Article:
Rivalry intensifies

RANDY SPORTAK -- Calgary Sun

, Last Updated: 8:28 AM ET

To steal a phrase from Bob Cole: "Oh, baby!"

We have ourselves a series.

After a couple of blowouts in Manitoba, the Calgary Hitmen and Brandon Wheat Kings are finally in tune enough to make it a real WHL post-season party.

We have bone-crushing hits.

We have line matchups and tighter checking.

We have intensity.

And, finally -- it took nearly 180 minutes of action -- we have some hatred.

Old-fashioned, playoff hockey hatred.

Cue the Slap Shot gang: "Old-time hockey! Eddie Shore!"

What had been a rather timid series, due to the lack of a rivalry as well as the one-sided scores at the Keystone Centre on the weekend, finally saw some dislike burst onto the scene in the Eastern Conference semifinal.

And it arrived in spades during last night's clash -- a 3-1 Calgary victory that gives the Hitmen a 2-1 lead in the series, which continues tonight at the 'Dome.

Whether it was the new venue, the large crowd or just familiarity breeding contempt, the percolating was more than evident over the first 58 minutes.

Calgary kid Ryan Stone gave it reason to bubble over. Stone, clearly frustrated, finally snapped when Ryan Getzlaf potted the insurance goal with 1:15 remaining, cross-checking the Hitmen captain while he was in the midst of his celebration.

Naturally, that brought Andrew Ladd into the mix. And Shaun Landolt. And Karl Alzner. And Jeff Schultz.

Then, all hell broke loose, with Stone's teammates joining into the donnybrook.

"Obviously, we're going to take exception to what he did," said Ladd, whose teammates were already ticked at Stone for a blind-sided hit on Brett Carson earlier in the period. "I'm sure we're going to give him a shot to fight.

"But it's not going to be our focus next game."

But this series is about to reach another level for reasons other than the late line brawl.

We finally know how Calgary plans to attempt shutting down Brandon's vast array of skill.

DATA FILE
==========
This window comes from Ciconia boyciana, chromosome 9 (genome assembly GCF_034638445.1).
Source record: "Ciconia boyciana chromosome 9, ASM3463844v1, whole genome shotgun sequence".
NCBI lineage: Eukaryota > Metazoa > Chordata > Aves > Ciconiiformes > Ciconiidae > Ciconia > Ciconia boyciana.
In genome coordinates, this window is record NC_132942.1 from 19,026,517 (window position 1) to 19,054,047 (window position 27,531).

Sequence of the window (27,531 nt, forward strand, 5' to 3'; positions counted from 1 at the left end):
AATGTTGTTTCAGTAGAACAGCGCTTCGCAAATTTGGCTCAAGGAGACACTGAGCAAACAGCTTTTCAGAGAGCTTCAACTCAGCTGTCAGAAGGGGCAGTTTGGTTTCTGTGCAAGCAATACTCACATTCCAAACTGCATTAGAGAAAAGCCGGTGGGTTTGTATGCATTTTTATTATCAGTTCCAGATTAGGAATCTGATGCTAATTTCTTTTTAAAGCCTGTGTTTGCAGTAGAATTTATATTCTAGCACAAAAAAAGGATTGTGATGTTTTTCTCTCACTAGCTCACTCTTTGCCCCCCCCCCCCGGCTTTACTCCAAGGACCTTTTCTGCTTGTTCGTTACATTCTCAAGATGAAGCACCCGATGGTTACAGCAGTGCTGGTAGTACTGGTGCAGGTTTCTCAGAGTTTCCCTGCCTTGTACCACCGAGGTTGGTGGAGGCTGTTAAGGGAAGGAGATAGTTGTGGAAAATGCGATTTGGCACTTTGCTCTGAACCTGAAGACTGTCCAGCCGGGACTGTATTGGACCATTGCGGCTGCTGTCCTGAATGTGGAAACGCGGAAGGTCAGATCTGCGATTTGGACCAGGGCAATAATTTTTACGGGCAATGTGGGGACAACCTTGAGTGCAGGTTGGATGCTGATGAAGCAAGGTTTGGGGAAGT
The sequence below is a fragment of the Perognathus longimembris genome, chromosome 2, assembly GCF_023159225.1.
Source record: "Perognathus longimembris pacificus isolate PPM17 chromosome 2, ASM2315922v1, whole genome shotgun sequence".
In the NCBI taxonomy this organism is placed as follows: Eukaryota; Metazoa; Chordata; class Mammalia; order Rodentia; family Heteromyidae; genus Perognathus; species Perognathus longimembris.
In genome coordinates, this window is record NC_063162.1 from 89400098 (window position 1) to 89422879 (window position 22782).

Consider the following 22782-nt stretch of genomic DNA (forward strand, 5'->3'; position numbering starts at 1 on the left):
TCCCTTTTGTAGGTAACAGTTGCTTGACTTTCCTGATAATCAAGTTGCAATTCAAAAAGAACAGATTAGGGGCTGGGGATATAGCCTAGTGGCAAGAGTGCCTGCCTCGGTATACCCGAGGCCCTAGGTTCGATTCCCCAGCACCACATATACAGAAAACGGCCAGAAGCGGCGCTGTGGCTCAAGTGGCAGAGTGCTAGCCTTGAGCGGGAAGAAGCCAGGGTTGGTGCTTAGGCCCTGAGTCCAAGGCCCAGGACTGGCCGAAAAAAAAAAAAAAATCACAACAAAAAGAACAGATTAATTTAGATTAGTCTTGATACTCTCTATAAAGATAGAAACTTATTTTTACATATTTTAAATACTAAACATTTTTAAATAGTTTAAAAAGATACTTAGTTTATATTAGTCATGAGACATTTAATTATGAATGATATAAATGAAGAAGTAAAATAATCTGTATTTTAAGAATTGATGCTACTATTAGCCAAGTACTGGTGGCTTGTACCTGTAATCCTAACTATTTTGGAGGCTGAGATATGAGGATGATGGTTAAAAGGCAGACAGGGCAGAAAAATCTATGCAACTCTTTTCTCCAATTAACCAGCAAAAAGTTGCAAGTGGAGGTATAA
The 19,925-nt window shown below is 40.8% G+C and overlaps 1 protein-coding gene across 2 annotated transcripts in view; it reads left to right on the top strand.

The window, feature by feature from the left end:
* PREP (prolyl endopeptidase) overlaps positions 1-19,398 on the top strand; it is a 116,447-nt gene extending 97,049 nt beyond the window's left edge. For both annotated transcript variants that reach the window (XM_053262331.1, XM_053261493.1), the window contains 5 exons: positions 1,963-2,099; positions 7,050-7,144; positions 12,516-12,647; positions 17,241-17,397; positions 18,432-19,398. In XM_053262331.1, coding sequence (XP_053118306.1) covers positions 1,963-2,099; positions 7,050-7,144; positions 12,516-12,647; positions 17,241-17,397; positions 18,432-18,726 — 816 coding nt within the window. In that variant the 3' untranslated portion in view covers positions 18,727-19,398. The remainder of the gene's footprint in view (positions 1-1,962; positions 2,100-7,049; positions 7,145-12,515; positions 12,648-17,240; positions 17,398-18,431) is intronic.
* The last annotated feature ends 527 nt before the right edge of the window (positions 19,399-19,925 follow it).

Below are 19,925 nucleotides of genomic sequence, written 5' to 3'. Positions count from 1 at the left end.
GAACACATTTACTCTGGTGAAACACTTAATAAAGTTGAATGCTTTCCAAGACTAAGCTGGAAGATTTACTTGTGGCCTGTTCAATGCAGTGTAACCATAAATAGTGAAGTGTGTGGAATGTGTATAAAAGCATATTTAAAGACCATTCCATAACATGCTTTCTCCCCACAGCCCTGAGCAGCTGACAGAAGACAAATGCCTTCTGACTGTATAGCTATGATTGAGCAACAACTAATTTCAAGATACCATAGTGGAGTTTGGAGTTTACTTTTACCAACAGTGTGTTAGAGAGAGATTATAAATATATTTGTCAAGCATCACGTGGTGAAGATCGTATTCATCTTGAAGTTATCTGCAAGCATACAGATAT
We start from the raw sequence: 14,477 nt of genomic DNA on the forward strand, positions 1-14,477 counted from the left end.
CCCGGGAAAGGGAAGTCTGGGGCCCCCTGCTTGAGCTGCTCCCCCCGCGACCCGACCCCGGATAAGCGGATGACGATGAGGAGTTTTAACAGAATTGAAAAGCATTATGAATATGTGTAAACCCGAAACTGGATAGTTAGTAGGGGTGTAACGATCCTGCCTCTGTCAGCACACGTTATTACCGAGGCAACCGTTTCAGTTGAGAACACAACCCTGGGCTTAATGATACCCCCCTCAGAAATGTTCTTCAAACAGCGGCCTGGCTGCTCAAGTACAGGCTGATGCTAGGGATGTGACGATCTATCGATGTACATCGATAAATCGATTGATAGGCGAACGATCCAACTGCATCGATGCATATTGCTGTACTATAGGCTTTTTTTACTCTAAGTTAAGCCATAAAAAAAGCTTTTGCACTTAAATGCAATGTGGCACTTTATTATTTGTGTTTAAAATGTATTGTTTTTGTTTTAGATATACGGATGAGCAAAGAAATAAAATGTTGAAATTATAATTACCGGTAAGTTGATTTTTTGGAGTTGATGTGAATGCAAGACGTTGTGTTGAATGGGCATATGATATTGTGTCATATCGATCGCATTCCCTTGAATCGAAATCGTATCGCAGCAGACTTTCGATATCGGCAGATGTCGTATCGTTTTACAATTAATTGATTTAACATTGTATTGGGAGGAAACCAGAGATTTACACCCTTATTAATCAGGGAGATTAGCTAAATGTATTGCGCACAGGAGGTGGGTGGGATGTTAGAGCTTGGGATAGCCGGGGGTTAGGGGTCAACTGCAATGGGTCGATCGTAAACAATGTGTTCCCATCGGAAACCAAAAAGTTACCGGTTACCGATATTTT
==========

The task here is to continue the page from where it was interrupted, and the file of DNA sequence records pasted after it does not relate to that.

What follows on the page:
Hitmen GM/head coach Kelly Kisio has decided to pit strength against strength with his top line of Ladd, Getzlaf and Landolt facing the Wheaties trio of Eric Fehr, Tim Konsorada and Jakub Sindel. That leaves the onus of shutting down Stone, Lance Monych and Derek LeBlanc on Calgary's second line: Brett O'Malley, Tyrel Lucas and Konstantin Pushkarev.

For the record, they did a masterful job.

We finally know Brandon's defence pairing of Stephan Lenoski and Steven Later will have the responsibility of shutting down Getzlaf and company.

And we now get to see how the Wheat Kings' vaunted powerplay plans to crack a Calgary penalty-killing unit that's been outstanding through eight post-season contests.

But the selling feature that makes playoff hockey great is the nastiness and bad blood.

Like O'Malley and Stone jawing at each other at one gate of the Wheat Kings bench with Hitmen defenceman Dylan Yeo tangling with fellow rearguard Riley Day at the other door.

Like Getzlaf, tired of having Sindel's stick wrapped around his abdomen, ripping it out of the Czech's hands.

Like Stone doing his best to treat everything in a white sweater like a bowling pin.

The contempt is in sight.

"Playing a team in a different division, it takes a bit," Ladd admitted. "You don't see them a lot like we do with Red Deer.

"It's here now, though."


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